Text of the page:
Our 3rd European Adventure travel blog

The Long Walk in Windsor Great Park with horse chestnut trees lining...

I am getting closer to the castle. This part of the castle...

The fruit of the horse chestnut tree

The shiny brown conker bursting from its fiberous covering.

Playing 'Conkers'

We have seen so many beautiful, iridescant damselflys along the River Thames

Paul trying to fish on a day out with his mate Alasdair.

Swanage, a typical UK summers day!

While in Dorset we had to have a traditional cream tea.

When driving through Wiltshire we passed Stonehendge

A beautiful sunny morning in Alasdair and Carolines garden, Lasham, Hampshire. Paul,...

We camped by the lock at Aldermarston Wharf and had a lovely...

Hi Everyone

We have been in the UK for just over 4 weeks and although its the height of summer the skies have been full of grey, angry clouds and rain has fallen most days. The healthy glow we had gained from our months in sunny Europe is fading fast.

Between the showers of rain I've been blackberry picking. With all the wet, the dark tiny round orbs that join together to make a blackberry are about bursting with juice and sweetness. My fingers are stained from the dark fruit and I have a few scratches from the viciousness of the blackberry's thorns but the delicious smell coming from my oven as a blackberry crumble gently browns makes it worthwhile.

I took a stroll down 'The Long Walk' through Windsor Great Park to Windsor Castle. The horse chestnut trees that line the walk were proudly showing off their fruit. Bright green, spiky balls, about the size of an apricot, nestled amongst their large tear drop shaped leaves. These fleshy pods house the 'conker'. Through September and October the fruits ripen, fall to the ground, splitting open the fibrous shell to reveal shiny, nut brown conkers. These seeds are not edible to humans but deer, horses and cows love them.

It is every boys dream to find the perfect conker so he can beat his buddy at the old game of 'Conkers', a game that is believed to be played nowhere else in the world. To play, a hole is drilled right through the middle of the conker and a 40cm string is attached. A game for two players, one boy holds up his string, letting the conker hang and keeping as still as possible while his opponent attempts to strike the hanging conker using his own stringed, shiny brown nut, swinging it hard. The aim of the game is to smash your mates prized conker to pieces.

On our walks between the showers of rain we have noticed the fairies have been out in force, dancing on the grass verges, in the parks and in peoples gardens as Fairy Rings have appeared everywhere. These rings are circles of creamy coloured toadstools and these circles can be a few centimetres across to many metres in diameter. Folklore says that the fairies dance on moonlit nights and the following morning a ring of toadstools, the Fairy Ring, appears. You must not trample or destroy a fairy ring as it will bring you very bad luck so Paul had to watch were he was putting his size 10 feet!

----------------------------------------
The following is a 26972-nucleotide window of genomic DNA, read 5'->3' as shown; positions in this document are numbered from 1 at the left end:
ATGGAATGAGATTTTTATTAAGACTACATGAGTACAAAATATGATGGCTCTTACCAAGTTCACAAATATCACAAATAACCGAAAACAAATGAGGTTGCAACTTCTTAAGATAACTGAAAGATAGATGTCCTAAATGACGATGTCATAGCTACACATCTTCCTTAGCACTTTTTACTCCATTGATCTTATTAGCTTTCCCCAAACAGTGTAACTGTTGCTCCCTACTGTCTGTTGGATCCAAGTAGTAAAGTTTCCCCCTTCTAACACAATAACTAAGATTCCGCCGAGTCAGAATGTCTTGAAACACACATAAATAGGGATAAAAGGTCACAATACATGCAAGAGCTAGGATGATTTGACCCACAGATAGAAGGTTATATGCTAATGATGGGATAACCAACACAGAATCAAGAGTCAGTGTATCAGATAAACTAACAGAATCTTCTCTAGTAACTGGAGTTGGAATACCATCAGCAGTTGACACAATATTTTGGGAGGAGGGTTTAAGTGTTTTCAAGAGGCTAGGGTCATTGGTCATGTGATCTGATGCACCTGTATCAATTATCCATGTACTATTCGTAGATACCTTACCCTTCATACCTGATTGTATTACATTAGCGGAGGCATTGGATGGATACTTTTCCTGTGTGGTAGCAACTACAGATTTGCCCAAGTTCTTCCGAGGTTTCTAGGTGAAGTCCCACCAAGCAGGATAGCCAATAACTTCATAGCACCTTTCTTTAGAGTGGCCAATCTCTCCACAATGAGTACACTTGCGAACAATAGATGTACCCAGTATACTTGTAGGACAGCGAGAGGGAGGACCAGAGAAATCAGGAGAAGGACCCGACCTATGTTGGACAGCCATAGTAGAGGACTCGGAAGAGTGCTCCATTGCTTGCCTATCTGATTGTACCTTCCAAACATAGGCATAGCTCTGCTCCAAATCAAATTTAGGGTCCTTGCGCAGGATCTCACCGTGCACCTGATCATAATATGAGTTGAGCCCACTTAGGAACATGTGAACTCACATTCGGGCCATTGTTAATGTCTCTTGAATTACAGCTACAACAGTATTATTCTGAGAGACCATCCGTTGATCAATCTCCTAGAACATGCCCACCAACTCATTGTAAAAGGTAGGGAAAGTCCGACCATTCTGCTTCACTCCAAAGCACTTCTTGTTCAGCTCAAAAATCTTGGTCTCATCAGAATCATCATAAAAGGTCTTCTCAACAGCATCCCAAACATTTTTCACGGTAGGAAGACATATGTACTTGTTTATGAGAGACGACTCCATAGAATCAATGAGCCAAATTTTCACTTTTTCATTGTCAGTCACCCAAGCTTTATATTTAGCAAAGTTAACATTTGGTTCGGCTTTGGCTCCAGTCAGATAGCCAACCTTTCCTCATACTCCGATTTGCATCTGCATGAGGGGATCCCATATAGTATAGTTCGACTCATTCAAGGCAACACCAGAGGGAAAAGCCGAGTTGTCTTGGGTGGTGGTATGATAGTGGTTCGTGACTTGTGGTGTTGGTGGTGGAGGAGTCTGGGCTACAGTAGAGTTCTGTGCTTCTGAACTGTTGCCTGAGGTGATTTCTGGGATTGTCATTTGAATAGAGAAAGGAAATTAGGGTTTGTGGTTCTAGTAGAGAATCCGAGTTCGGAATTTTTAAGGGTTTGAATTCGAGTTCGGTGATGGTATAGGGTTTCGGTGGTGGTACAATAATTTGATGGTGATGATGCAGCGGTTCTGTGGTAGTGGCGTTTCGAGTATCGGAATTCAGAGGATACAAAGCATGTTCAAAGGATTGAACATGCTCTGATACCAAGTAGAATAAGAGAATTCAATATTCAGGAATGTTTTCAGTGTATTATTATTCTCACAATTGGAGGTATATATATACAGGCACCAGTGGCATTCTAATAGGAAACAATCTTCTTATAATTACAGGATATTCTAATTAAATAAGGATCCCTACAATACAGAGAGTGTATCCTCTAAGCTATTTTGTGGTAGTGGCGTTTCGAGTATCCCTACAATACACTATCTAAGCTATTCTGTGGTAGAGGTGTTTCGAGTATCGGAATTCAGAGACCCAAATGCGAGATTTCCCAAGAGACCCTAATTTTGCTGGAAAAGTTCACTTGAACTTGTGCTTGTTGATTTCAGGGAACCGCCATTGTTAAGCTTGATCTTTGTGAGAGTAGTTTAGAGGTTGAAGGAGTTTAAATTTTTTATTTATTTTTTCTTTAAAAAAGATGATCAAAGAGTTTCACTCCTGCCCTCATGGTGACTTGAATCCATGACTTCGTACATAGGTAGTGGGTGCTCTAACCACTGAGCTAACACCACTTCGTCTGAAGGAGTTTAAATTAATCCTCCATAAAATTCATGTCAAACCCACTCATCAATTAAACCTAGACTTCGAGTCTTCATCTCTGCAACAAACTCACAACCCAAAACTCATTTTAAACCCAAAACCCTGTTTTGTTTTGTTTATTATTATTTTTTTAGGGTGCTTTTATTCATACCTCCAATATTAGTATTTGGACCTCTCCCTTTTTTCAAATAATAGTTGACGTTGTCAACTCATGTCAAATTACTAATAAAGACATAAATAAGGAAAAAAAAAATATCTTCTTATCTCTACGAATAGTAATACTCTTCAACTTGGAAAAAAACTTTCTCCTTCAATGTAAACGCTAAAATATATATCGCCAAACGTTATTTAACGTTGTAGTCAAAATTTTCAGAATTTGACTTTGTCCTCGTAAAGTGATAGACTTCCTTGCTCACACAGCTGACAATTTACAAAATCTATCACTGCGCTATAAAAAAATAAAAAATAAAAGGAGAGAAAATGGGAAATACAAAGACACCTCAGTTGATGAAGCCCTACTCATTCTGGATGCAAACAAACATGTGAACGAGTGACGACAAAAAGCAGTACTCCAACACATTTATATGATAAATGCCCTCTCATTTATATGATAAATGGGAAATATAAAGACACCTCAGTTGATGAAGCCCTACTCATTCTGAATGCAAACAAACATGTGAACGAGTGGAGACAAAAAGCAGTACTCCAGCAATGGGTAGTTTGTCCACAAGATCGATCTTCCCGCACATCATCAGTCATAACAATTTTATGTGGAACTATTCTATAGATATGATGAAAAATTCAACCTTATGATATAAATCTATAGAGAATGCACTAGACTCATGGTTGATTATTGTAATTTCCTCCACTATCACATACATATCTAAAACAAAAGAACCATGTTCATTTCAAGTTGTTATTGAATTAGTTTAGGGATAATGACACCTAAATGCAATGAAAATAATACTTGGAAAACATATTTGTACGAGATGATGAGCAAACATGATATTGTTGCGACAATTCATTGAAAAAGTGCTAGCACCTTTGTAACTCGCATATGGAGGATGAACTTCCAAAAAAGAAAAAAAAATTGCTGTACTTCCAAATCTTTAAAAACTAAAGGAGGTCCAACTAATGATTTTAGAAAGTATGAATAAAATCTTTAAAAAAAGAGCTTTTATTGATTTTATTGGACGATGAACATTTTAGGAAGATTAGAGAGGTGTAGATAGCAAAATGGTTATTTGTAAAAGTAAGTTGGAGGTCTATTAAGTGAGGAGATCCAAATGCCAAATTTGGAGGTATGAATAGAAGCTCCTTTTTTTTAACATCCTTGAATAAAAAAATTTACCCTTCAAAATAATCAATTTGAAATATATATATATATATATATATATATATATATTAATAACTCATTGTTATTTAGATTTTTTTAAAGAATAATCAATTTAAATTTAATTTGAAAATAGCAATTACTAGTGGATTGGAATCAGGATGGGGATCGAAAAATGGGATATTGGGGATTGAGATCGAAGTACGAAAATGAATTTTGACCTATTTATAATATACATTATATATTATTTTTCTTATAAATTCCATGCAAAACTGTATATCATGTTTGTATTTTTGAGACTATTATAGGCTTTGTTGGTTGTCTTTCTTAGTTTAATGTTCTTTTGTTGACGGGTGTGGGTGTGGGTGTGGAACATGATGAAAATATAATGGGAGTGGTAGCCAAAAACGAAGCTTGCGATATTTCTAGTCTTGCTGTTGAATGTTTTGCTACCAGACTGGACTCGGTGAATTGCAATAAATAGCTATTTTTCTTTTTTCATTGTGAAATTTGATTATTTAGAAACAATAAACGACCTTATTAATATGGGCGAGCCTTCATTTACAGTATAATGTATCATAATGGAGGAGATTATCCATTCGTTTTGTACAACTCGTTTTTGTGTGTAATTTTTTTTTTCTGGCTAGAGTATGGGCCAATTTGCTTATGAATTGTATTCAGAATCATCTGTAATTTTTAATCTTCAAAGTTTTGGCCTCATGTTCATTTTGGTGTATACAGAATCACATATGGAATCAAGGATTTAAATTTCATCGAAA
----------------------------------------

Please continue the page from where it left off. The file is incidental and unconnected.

We decided to have a few days ambling about the southern counties of Hampshire, Wiltshire and Dorset. The drive through the New Forest was disappointing as we couldn't see a thing through the rain battering the windshield. The rain eased as we pulled into the seaside town of Swanage so we made the most of it, wrapped up in our wet weather gear we ventured into the town. The shops were empty of people, nobody on the beach, no children building sand castles, nobody tucking into paper parcels of fish and chips, it was a sorry sight as we are in the middle of the UK's summer holidays and the town and beach should be teeming with holiday makers.

I had picked a campsite nearby to spend the night. It was on a farm and as we arrived Paul thought the ground looked too soft for us to drive on so off we went to find another site. Just north of Corfe Castle Paul saw a farm camping sign. 'This looks good', he says as he drives in, 'the ground should be OK'. Famous last words…..As Paul tried to reverse nearer to the electric point at the edge of the field we felt and heard the wheels spin. Yes we were bogged. We tried putting a number of items under the tryes to help them grip, all to no avail, those wheels just kept spinning round, throwing out great globs of wet sticky mud. We were well and truly stuck so that's were we spent the night and come morning the kindly farmer used his tractor to tow us off his field.

While in Dorset we had to sample a cream tea. We found a delightful little cafe in Blandford and sat out in the courtyard enjoying some unexpected sunshine and munched our way through four homemade scones, spread with delicious homemade strawberry jam and topped with oodles of fresh clotted cream. Heaven!!!

Back into Hampshire we stopped for a couple of nights with our good friends Alasdair and Caroline. As always it was so great to see them both and we thank them for letting us 'pikies' park on their drive.

That's about all our news for now.

We are looking at flights home for the middle of September.

Take care

Liz and Paul x

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